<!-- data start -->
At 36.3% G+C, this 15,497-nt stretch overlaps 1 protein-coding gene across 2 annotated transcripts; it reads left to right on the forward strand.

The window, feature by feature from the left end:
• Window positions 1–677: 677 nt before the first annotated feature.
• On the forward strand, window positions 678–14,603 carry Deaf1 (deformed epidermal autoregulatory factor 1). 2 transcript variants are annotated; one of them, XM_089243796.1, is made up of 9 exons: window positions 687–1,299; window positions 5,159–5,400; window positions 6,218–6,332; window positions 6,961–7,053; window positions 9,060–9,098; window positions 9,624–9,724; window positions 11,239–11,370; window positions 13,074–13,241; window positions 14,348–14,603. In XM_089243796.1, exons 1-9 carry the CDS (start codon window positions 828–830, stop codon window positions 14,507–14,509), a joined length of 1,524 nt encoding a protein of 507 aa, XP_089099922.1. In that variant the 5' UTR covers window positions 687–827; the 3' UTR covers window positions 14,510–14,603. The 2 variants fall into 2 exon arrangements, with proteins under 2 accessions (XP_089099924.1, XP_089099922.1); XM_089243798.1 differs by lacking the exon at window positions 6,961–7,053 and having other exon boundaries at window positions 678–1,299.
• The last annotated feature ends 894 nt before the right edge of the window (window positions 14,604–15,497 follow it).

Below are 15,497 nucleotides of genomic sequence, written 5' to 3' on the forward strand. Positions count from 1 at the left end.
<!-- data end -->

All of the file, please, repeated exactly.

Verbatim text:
At 36.3% G+C, this 15,497-nt stretch overlaps 1 protein-coding gene across 2 annotated transcripts; it reads left to right on the forward strand.

The window, feature by feature from the left end:
• Window positions 1–677: 677 nt before the first annotated feature.
• On the forward strand, window positions 678–14,603 carry Deaf1 (deformed epidermal autoregulatory factor 1). 2 transcript variants are annotated; one of them, XM_089243796.1, is made up of 9 exons: window positions 687–1,299; window positions 5,159–5,400; window positions 6,218–6,332; window positions 6,961–7,053; window positions 9,060–9,098; window positions 9,624–9,724; window positions 11,239–11,370; window positions 13,074–13,241; window positions 14,348–14,603. In XM_089243796.1, exons 1-9 carry the CDS (start codon window positions 828–830, stop codon window positions 14,507–14,509), a joined length of 1,524 nt encoding a protein of 507 aa, XP_089099922.1. In that variant the 5' UTR covers window positions 687–827; the 3' UTR covers window positions 14,510–14,603. The 2 variants fall into 2 exon arrangements, with proteins under 2 accessions (XP_089099924.1, XP_089099922.1); XM_089243798.1 differs by lacking the exon at window positions 6,961–7,053 and having other exon boundaries at window positions 678–1,299.
• The last annotated feature ends 894 nt before the right edge of the window (window positions 14,604–15,497 follow it).

Below are 15,497 nucleotides of genomic sequence, written 5' to 3' on the forward strand. Positions count from 1 at the left end.